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Conservative MP Peter Kent is sworn in as Environment Minister during a cabinet shuffle at Rideau Hall on Jan. 4, 2011. (Sean Kilpatrick/THE CANADIAN PRESS)
Conservative MP Peter Kent is sworn in as Environment Minister during a cabinet shuffle at Rideau Hall on Jan. 4, 2011. (Sean Kilpatrick/THE CANADIAN PRESS)

Minister vows not to let emissions rules hamper oil-sands investment Add to ...

Citing the tentative economic recovery, new Environment Minister Peter Kent says the Harper government will not impose any greenhouse-gas reductions on the oil patch that discourage investment.

Canada, which has committed to roughly matching U.S. efforts on fighting climate change, is watching carefully as the Obama administration rolls out new emission rules for power plants and refineries.

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Mr. Kent said Canada will draw up its own emission standards for petroleum refineries - including oil sands facilities - but added there's no schedule yet.

"Our focus for the next several years is going to continue to be on maintaining the economic recovery and we will do nothing in the short term which would unnecessarily compromise or threaten to compromise that recovery," Mr. Kent said in an interview.

"It is not our intention to discourage development of one of our great natural resources. We know it can be developed responsibly."

The former journalist and broadcast anchor was promoted in cabinet this week to fill a vacancy left when Jim Prentice quit federal politics in late 2010.

The U.S. Environment Protection Agency said over the holidays it will propose emission performance standards for new and existing fossil-fuel facilities this year, despite opposition from Republicans and some Democrats in Congress.

The proposed regulations - to take effect at the end of 2012 - would be in addition to EPA rules that took effect on Sunday that require all new plants or major expansions to get permits for emitting carbon dioxide and other greenhouse gases believed to cause climate change.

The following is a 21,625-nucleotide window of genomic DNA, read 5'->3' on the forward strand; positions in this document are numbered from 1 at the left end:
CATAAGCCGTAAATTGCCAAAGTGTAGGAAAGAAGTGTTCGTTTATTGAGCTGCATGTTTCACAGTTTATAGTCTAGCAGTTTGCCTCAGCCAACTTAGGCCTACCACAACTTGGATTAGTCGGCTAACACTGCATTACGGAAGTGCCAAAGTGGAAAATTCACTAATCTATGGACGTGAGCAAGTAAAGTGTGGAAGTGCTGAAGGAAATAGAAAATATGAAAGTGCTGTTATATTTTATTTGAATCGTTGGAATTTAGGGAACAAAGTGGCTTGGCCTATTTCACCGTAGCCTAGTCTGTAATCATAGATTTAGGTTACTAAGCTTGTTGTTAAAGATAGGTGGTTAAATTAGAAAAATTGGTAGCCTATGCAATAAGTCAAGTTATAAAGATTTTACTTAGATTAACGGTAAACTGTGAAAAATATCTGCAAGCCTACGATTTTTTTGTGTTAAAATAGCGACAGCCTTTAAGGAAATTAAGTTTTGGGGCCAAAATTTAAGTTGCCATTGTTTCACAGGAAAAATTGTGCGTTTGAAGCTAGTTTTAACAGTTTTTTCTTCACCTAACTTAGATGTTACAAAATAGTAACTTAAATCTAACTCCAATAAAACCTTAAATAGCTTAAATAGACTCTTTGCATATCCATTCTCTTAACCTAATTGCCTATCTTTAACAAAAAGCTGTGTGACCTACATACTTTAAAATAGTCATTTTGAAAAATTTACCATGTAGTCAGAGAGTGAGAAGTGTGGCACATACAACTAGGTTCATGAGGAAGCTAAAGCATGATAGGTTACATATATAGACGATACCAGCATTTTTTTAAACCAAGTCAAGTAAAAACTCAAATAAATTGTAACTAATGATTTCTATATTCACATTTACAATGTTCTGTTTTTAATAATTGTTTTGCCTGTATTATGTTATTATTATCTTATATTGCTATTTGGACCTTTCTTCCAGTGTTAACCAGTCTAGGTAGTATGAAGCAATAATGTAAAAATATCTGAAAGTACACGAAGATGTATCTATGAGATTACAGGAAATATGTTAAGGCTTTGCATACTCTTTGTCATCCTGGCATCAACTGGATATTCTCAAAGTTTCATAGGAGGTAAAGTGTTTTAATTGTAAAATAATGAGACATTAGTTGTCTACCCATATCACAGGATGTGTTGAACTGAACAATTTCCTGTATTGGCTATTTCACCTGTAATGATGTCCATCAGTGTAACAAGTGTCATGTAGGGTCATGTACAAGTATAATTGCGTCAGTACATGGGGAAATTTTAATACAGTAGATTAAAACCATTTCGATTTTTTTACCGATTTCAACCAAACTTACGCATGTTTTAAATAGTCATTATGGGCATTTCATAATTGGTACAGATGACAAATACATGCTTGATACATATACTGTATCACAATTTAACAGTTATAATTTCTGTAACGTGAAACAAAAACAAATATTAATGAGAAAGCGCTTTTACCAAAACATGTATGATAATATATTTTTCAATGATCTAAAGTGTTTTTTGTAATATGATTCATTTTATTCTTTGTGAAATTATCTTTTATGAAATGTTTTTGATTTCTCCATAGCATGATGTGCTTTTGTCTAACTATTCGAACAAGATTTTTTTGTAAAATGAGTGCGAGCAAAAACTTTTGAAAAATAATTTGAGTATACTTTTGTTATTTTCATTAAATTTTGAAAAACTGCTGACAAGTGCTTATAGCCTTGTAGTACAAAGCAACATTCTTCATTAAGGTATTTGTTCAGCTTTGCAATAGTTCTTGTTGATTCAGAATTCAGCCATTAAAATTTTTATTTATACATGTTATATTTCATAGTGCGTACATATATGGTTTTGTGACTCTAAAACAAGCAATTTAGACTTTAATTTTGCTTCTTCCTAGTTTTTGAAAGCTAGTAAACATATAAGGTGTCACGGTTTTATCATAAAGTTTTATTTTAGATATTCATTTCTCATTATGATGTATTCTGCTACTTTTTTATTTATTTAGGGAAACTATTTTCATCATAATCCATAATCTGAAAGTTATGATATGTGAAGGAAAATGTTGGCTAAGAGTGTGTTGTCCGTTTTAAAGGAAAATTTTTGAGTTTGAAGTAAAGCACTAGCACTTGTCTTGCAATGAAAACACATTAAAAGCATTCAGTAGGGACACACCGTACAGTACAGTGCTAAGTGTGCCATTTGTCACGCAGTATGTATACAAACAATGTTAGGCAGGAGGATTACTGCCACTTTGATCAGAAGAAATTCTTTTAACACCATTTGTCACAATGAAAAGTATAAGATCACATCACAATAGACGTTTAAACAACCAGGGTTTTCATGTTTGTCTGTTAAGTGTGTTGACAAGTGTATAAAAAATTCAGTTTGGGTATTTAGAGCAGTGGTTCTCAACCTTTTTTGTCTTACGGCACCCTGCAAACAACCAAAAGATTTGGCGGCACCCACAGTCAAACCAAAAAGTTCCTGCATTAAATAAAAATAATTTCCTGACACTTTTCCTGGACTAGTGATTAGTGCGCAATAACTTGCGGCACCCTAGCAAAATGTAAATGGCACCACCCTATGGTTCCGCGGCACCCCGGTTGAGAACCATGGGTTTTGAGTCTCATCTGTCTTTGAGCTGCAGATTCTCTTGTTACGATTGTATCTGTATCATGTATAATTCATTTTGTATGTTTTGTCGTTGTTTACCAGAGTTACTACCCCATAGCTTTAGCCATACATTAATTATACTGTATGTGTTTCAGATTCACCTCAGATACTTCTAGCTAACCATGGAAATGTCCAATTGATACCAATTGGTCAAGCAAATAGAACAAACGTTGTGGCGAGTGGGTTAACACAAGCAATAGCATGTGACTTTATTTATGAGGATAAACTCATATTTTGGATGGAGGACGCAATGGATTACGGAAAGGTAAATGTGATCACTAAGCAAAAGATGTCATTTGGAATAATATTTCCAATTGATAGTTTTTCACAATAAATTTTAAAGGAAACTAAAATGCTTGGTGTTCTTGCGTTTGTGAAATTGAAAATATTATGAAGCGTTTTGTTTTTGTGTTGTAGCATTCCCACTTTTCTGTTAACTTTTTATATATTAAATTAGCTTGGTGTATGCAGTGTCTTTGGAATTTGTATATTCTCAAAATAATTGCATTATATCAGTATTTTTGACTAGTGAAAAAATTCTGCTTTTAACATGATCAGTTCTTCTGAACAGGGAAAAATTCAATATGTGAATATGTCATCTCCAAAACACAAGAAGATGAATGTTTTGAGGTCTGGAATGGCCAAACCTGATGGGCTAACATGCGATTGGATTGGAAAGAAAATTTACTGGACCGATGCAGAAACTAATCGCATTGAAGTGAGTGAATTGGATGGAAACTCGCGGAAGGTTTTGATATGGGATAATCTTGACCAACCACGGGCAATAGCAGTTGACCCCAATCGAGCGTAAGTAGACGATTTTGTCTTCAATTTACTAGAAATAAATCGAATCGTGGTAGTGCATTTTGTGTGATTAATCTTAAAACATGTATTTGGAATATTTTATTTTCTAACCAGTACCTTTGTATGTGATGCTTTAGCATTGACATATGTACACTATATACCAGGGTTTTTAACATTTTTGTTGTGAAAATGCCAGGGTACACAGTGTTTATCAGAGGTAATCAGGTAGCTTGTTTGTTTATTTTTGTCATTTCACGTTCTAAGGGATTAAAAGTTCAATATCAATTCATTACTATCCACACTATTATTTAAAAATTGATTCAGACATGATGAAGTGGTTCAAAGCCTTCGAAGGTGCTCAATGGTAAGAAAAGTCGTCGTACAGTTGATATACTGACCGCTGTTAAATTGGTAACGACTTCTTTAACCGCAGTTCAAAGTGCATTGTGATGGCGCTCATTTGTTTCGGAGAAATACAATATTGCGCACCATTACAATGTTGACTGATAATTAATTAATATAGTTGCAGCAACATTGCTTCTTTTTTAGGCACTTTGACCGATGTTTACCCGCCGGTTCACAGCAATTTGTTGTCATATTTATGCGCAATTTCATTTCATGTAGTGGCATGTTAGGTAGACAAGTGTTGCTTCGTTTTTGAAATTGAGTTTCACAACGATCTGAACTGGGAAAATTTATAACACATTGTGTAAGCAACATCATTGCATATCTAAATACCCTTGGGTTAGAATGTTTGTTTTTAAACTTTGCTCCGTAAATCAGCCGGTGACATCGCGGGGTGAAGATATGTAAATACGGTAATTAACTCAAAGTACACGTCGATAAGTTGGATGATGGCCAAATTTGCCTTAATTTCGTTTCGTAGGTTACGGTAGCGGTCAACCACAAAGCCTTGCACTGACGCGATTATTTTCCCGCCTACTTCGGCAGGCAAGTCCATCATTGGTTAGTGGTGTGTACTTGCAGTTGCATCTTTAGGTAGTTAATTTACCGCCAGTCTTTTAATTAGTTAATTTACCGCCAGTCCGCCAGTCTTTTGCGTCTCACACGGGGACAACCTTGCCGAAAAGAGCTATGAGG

The Harper government maintains it wants a harmonized approaching to climate-change abatement measures that broadly matches what its largest trading partner is doing even if the regulatory measures are different. It's also eager to ensure facilities such as Canada's controversial oil sands producers don't face obstacles to selling their production in the United States.

Canada's overall goal as laid out by the Harper government is to cut national greenhouse gas emission levels 17 per cent below 2005 levels by 2020. Environmental activists have criticized the target as too little.

The first specific emission-reduction regulations that Ottawa will announce will apply only to coal-fired power generators - a major source of greenhouse gases. These will take effect in 2015.

The Harper government is later planning to unveil emission reduction rules for other so-called large emitters - including refiners - with a goal of achieving the same broad goals as the United States.

These, Mr. Kent says, will be drawn up "with a sensitivity to maintaining a competitive situation."

The coal fired power plant regulations being planned by the Tories are not expected to have a big impact. They will apply only to new plants built after 2015 and old ones being refurbished. Emissions from coal plants have already been dropping largely due to the Ontario government's decision to phase out coal-powered electricity by 2014.

At the same time, greenhouse gas emissions from oil and gas are rising rapidly.

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